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Today, a comment on the Parabola Facebook page about war criminals had me pondering questions of ethics, and the thought occurred to me that we are all war criminals.
This may seem like a ridiculous proposition to readers; nonetheless, if you follow my line of reasoning, I believe you will understand the proposition.
My family moved to Hamburg, Germany when I was seven years old. The first week I was there, I met a middle-aged woman with a tattoo on her arm who had come out of the concentration camps. Wide-eyed and innocent as I was, she was wise enough to compassionately explain to me why she had this tattoo. The explanation boggled my young mind. And at nine years old, my parents took me to see Bergen-Belsen, where Anne Frank died; this provided a permanent shock which cannot be described in ordinary words.
In summary, the question of man's inhumanity and our collective moral imperatives has been a living one for me since I was a very young person.
We begin this line of questioning with the question of whether or not there are war criminals. If there is no right or wrong, there cannot be any war criminals– everyone does exactly as they please, and all things are equal.
If there are war criminals, however, right and wrong indubitably exist. (See the post on intuition and conscience–link below.)
Let us presume there are war criminals. We will now examine this question from the point of view of the Holocaust.
Once we agree right and wrong action exist, let us propose, for example, that it is wrong to exterminate innocent Jews in gas chambers. It is, in fact, so wrong that one must stop this by any means possible. Eventually it becomes clear- as it unfortunately did- that merely discussing the matter over a cup of tea will not stop it. Only applying extreme physical force will work.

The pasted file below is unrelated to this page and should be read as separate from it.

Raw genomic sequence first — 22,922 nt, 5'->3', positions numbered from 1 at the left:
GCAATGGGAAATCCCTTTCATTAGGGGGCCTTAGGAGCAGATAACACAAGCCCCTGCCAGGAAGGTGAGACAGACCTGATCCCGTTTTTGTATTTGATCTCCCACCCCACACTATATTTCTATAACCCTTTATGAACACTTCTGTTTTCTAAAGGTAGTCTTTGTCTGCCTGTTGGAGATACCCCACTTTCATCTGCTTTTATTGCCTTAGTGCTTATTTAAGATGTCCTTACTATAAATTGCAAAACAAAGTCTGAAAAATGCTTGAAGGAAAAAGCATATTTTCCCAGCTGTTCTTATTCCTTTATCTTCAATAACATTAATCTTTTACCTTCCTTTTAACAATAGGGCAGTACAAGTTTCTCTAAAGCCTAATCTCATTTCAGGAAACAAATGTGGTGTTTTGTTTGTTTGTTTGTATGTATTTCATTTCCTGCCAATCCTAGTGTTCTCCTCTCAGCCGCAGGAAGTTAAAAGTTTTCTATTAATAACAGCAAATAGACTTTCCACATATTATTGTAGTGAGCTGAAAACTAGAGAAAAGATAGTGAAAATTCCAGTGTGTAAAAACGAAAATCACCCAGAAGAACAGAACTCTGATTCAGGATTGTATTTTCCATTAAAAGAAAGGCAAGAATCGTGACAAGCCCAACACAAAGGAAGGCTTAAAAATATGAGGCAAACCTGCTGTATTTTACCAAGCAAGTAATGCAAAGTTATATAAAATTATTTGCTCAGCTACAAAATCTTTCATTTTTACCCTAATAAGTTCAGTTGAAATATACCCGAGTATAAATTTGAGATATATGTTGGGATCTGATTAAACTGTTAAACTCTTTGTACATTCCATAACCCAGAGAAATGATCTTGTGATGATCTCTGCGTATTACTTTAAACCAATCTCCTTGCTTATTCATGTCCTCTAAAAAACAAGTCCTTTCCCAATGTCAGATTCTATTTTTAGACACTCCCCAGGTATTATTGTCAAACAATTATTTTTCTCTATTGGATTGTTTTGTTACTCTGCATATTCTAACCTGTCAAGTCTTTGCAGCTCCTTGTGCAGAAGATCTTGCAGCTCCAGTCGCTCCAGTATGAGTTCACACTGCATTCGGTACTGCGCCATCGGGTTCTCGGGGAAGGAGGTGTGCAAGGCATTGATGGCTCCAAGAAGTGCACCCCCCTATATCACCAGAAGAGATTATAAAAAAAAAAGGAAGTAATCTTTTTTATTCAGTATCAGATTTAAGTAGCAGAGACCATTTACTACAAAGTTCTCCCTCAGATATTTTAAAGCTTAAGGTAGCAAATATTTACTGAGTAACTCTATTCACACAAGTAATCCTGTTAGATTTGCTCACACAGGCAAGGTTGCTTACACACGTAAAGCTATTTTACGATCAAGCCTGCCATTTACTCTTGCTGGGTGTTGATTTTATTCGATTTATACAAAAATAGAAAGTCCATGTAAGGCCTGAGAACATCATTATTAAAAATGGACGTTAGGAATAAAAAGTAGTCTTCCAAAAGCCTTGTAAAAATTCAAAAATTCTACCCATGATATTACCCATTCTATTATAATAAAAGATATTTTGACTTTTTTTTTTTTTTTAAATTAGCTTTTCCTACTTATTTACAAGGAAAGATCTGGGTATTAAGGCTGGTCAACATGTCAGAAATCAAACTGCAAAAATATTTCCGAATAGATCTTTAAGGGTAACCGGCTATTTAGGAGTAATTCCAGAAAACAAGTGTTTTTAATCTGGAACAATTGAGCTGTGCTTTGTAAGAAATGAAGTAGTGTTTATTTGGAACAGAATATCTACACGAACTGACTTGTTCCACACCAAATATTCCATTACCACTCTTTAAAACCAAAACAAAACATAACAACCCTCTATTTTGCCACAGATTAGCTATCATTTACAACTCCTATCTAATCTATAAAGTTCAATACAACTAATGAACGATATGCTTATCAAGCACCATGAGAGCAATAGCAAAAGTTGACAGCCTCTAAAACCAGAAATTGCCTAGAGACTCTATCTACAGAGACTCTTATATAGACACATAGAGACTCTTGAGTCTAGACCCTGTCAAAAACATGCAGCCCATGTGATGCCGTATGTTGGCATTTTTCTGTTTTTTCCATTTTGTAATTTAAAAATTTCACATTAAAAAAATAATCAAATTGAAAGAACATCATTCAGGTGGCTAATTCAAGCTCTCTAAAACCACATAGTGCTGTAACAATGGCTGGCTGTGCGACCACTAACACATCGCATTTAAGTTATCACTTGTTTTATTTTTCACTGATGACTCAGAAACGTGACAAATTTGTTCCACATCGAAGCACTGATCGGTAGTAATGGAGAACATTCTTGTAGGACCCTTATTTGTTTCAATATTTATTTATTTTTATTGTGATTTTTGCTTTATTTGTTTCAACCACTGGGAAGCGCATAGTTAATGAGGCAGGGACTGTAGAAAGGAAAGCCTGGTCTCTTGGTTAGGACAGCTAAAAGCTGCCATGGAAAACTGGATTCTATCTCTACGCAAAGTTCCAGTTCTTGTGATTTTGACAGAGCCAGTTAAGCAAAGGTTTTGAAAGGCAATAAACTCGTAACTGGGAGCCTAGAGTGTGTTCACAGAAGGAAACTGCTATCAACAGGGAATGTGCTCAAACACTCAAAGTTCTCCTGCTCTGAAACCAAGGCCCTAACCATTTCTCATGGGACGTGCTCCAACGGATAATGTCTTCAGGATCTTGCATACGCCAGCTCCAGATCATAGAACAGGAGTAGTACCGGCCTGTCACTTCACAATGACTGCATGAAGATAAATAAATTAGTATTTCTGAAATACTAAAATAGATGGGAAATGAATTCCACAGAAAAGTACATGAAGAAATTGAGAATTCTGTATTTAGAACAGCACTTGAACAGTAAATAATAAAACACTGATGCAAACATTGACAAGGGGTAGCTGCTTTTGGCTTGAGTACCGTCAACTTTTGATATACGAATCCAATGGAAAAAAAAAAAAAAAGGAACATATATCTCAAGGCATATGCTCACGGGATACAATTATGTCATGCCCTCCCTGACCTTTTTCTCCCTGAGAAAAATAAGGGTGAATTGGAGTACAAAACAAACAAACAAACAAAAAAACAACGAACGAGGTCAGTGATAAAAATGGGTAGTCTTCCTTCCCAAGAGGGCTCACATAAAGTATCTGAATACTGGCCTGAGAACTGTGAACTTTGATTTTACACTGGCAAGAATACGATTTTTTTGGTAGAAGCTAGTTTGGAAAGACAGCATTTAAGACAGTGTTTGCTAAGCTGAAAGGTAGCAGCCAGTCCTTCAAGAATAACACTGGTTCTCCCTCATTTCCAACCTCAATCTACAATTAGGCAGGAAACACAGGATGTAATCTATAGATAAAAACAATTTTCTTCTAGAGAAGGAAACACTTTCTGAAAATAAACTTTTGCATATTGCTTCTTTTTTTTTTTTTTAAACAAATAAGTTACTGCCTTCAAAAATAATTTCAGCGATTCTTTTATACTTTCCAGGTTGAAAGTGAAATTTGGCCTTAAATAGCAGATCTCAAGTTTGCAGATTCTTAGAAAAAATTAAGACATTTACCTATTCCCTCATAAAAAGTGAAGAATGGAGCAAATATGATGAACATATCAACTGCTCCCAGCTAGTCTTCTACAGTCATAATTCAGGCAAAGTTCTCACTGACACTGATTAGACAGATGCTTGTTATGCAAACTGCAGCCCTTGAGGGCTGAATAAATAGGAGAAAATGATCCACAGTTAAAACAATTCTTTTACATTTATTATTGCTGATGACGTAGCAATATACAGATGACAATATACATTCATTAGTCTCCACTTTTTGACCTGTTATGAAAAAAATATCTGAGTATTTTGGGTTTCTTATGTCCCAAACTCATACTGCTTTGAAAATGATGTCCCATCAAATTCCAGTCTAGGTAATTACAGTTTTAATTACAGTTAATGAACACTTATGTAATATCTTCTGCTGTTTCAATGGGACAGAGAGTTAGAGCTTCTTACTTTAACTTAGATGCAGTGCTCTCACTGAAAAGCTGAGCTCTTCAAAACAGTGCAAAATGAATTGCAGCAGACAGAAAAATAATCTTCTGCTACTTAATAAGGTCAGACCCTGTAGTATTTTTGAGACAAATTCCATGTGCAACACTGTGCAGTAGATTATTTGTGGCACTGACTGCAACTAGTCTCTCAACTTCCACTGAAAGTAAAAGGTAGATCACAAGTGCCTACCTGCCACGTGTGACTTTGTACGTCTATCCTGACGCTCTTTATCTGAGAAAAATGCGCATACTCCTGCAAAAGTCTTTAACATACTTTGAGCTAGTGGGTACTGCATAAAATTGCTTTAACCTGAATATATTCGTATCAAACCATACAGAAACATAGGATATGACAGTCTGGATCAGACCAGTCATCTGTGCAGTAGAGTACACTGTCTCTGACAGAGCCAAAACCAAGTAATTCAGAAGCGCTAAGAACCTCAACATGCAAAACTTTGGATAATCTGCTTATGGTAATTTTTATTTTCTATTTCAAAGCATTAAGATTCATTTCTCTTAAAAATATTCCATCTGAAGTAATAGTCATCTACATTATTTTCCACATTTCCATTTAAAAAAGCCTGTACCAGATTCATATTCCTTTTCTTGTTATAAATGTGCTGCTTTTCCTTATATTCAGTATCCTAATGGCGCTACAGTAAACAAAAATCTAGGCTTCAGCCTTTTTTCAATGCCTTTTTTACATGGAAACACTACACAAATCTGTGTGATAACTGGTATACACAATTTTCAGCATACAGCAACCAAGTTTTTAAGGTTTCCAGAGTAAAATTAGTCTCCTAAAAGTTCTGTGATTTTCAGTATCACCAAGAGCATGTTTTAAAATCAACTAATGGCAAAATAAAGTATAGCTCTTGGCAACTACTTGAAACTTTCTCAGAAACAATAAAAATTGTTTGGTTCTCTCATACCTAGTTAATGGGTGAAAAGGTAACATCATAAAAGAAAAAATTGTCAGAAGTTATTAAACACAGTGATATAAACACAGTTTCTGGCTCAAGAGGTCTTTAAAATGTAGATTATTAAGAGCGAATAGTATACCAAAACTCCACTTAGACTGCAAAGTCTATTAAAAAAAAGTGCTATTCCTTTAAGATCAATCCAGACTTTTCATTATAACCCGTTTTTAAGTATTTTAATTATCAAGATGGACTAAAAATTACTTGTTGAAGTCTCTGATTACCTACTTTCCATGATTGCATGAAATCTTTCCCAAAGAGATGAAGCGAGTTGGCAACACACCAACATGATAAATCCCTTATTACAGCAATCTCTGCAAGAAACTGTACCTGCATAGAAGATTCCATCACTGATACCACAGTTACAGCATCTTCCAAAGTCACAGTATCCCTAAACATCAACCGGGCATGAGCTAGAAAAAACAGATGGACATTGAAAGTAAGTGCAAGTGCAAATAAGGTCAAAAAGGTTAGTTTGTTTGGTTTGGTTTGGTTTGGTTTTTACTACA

At this moment in time, a man who fights–who kills other men–to prevent this misdeed is not taking a wrong action. So he's not a war criminal. He fights on the side of the right. And the man who refuses to fight is in the wrong on one of two counts: either he is passively refusing to stop the crime, thus becoming complicit in the mass death of Jews, or he is outsourcing the fighting to others, thus becoming complicit in both their death and the death of the Jews, which, one might conceivably argue, is even more criminal.
In other words, to take no action whatsoever and still end up on the side of the “right”– attempting to escape conditions– is essentially impossible. This is the point that Krishna tried to impress upon Arjuna at the beginning of the Bhagavad-Gita; so it is an ancient question. It raises deep questions about the legitimacy of absolute pacifism from any moral point of view: and to propose or presume the possibility of an absolutely pacifistic planet is an absurdity. Conditions are not so, and they will not be. To presume otherwise is naïve at best, no matter how many arguments get thrown at it.
In our own society– and traditionally, throughout history– if a man kills to prevent other men from doing wrong, suddenly, he is issued an official excuse – and, even more, he becomes a hero. Yet he has still killed.
So apparently, there is an escape from the conditions of the morality of killing, because there are other conditions. Here discrimination pits one condition against another and excuses one evil because it was necessary. Examining this case, we see that even from the most ordinary point of view, that of the human moral imperative of right and wrong, redemption is possible: that there are transcendental conditions, that is, conditions that allow escape from other conditions. In other words, even in a polarized world "limited" by the dualistic ideas of right and wrong, higher and lower principles must exist.